KIR2S4*001;01 A*11:01 0.6879965 0.5032369 0.9405891 0.0190865 1.361075 0.67485 2.745094 0.389095 0.6173762 0.2078213 1.834044 0.3853106 
KIR3L1*007:01 C*04:01 0.4769166 0.2978804 0.7635596 0.0020467 0.7366626 0.4768714 1.137983 0.1683837 1.441054 0.5778596 3.593668 0.4332311 
KIR3L1*007;01 C*05:01 0.5403334 0.3528269 0.8274886 0.0046438 1.585315 1.0599 2.371191 0.0248861 0.9101716 0.2562196 3.233213 0.8842909 
KIR3L1*007:01 C2 0.62064 0.3199812 1.203802 0.1581829 1.135522 0.8089888 1.593855 0.4625442 0.7440025 0.3238463 1.709267 0.4859268 
KIR3L1*007:01 Bw4 0.5738788 0.3694265 0.8914815 0.0134695 1.144783 0.8081359 1.621669 0.4466459 0.5773454 0.1926219 1.730477 0.3266908 
KIR3L1*007;01 Bw4(T) 0.6115983 0.386882 0.9668386 0.0353527 1.607376 1.151348 2.24403 0.0053068 0.6059306 0.2267301 1.619335 0.317844 
KIR3L1*007:01 Bw4(N) 0.5731644 0.3183536 1.031926 0.0635662 1.141613 0.8194498 1.590434 0.4336852 0.8235233 0.3685469 1.840175 0.6359913 
KIR3L1*007:01 A*11:01 0.5175412 0.3417756 0.7836979 0.001863 1.062975 0.6037507 1.871496 0.8324136 0.9059768 0.1762419 4.6572 0.9059004 
KIR3L3*005 C*04:01 0.3568209 0.1619748 0.7860557 0.0105471 0.838653 0.5718416 1.229954 0.3678002 0.3663113 0.0446266 3.006818 0.3497841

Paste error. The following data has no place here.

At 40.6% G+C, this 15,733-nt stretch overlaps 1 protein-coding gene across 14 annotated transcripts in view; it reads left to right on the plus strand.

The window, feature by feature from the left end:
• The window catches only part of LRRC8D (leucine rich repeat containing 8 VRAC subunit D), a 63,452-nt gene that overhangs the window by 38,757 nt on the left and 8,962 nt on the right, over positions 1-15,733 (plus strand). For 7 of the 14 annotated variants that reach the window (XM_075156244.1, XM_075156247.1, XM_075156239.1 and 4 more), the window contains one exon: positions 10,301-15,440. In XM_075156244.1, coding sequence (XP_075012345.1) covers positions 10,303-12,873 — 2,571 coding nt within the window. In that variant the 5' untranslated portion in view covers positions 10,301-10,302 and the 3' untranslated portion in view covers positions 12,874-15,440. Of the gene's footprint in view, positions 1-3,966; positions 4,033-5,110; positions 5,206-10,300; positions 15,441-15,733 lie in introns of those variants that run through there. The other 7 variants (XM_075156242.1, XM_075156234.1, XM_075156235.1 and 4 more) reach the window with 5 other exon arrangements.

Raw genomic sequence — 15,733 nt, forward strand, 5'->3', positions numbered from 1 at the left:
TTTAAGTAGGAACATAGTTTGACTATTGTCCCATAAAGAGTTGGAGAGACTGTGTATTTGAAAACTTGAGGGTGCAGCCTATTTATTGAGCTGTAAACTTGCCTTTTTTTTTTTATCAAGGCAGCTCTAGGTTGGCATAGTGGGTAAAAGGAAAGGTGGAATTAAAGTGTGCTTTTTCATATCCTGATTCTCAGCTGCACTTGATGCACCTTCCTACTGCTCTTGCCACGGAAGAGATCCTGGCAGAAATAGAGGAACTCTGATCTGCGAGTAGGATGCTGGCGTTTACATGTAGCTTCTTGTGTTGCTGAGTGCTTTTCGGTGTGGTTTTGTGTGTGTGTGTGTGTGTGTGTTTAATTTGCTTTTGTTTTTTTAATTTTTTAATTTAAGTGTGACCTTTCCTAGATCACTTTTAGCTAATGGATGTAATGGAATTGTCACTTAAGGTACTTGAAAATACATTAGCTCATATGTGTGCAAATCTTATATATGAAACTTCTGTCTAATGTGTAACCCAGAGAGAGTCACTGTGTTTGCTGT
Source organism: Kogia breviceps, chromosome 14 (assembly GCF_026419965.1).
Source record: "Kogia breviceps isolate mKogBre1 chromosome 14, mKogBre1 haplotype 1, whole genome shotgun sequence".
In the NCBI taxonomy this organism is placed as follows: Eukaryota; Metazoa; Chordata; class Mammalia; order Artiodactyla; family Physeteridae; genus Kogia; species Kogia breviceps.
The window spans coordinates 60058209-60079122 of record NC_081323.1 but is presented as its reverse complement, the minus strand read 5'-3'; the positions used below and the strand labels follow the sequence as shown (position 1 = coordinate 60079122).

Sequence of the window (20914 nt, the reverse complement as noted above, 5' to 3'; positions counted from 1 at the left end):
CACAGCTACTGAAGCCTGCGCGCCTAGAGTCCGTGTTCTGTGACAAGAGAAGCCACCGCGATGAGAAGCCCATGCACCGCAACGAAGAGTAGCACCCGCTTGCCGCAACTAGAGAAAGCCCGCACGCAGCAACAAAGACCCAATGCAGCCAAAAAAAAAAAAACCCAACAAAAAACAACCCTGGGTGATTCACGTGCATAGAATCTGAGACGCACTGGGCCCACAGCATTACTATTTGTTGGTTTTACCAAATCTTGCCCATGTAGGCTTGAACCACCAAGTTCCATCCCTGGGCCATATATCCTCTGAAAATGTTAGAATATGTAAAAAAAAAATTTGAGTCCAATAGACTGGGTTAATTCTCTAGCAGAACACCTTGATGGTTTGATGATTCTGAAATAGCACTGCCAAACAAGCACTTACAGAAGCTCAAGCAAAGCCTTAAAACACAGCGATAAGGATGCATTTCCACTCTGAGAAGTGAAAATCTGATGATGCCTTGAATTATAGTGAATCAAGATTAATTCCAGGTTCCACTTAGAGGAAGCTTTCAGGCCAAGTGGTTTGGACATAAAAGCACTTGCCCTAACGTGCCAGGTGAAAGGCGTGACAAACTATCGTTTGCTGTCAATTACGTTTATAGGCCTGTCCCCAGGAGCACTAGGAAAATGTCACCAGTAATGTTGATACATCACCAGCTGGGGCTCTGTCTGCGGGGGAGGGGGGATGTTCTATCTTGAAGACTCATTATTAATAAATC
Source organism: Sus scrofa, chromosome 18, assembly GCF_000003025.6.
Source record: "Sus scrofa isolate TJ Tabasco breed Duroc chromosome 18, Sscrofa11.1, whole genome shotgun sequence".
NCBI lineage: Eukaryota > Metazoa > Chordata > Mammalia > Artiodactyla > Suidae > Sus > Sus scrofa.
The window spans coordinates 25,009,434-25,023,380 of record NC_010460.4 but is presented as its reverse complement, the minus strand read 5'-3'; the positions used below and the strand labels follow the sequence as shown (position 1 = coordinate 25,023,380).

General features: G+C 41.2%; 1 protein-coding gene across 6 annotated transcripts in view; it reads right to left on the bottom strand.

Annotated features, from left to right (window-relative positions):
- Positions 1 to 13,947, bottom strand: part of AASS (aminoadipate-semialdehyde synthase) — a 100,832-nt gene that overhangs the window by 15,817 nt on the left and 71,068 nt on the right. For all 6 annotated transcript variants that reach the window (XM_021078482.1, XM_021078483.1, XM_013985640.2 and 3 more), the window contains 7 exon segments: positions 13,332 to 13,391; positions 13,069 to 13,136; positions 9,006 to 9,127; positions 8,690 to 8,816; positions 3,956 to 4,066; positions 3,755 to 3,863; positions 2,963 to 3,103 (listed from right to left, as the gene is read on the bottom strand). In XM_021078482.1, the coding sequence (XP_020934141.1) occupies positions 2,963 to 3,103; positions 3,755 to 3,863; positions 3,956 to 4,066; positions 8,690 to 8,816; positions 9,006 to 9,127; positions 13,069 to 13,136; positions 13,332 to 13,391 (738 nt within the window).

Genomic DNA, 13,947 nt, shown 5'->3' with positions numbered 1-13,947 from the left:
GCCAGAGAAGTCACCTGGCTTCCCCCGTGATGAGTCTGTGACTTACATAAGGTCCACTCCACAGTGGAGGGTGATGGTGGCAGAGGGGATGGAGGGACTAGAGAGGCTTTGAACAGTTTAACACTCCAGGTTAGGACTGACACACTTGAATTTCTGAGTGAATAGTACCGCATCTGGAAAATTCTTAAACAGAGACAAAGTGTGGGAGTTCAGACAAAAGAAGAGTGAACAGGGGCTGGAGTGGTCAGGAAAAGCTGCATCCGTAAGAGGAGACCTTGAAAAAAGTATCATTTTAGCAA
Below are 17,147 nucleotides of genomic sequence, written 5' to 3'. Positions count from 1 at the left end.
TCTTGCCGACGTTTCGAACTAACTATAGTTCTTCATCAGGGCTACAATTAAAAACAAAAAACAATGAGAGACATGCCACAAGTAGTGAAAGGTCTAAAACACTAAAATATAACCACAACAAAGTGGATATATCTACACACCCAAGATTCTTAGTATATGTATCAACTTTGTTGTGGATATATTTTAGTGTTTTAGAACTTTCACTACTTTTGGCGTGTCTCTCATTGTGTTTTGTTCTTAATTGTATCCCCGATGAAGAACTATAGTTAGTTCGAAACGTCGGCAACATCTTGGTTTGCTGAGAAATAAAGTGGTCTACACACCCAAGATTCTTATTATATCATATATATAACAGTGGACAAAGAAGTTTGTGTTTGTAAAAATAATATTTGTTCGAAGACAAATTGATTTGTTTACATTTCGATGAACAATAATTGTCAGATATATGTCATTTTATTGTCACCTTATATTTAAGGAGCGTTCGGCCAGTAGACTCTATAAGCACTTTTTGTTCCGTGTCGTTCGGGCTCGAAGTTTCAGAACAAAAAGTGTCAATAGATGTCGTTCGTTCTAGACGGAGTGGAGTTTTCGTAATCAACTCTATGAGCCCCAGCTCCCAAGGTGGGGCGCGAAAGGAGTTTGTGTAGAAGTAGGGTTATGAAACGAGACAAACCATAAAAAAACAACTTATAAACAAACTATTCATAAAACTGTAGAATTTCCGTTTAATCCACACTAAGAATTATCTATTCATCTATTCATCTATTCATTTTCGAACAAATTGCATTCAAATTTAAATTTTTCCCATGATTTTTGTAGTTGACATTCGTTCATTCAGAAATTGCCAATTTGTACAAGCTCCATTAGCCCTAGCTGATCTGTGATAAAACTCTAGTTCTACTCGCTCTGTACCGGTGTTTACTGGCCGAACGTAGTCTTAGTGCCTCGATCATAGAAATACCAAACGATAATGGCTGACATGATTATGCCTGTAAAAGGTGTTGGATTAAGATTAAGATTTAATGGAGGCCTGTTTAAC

KIR3L3*005 C*05:01 0.3158521 0.1503749 0.6634254 0.0023373 1.586751 1.085729 2.318976 0.017087 0.2560194 0.0015017 43.64681 0.6032853 
KIR3L3*005 C2 0.3898372 0.1131258 1.343399 0.1356162 1.118975 0.8177677 1.531126 0.4823105 0.6226355 0.1339793 2.893545 0.5455372 
KIR3L3*005 Bw4 0.2720602 0.1155383 0.6406249 0.0028911 1.100369 0.790004 1.532666 0.5715771 1.208601 0.230232 6.34454 0.8227949 
KIR3L3*005 Bw4(T) 0.2332198 0.0944126 0.5761039 0.0016039 1.436556 1.052279 1.961164 0.0225595 2.923595 0.6155682 13.8854 0.1771508 
KIR3L38005 Bw4(N) 0.2334565 0.0795542 0.6850918 0.0080847 1.045727 0.7697924 1.420571 0.7748306 1.514592 0.3474073 6.603173 0.5805273 
KIR3L38005 A*11:01 0.2996204 0.1433956 0.6260471 0.0013479 1.068913 0.6303544 1.812592 0.8046561 

As is convention, significant interaction is associated with a p value <0.10 (will likely change 95% confidence interval to 99% confidence interval). All variables are dichotomous (wild type versus heterozygote or homozygote). Bw4 is a composite of all HLA Bw4 epitopes. HLA Bw4(T) or Bw4(N) represents the HLA-B epitopes with a threonine (T) or asparagine (N) in position 80.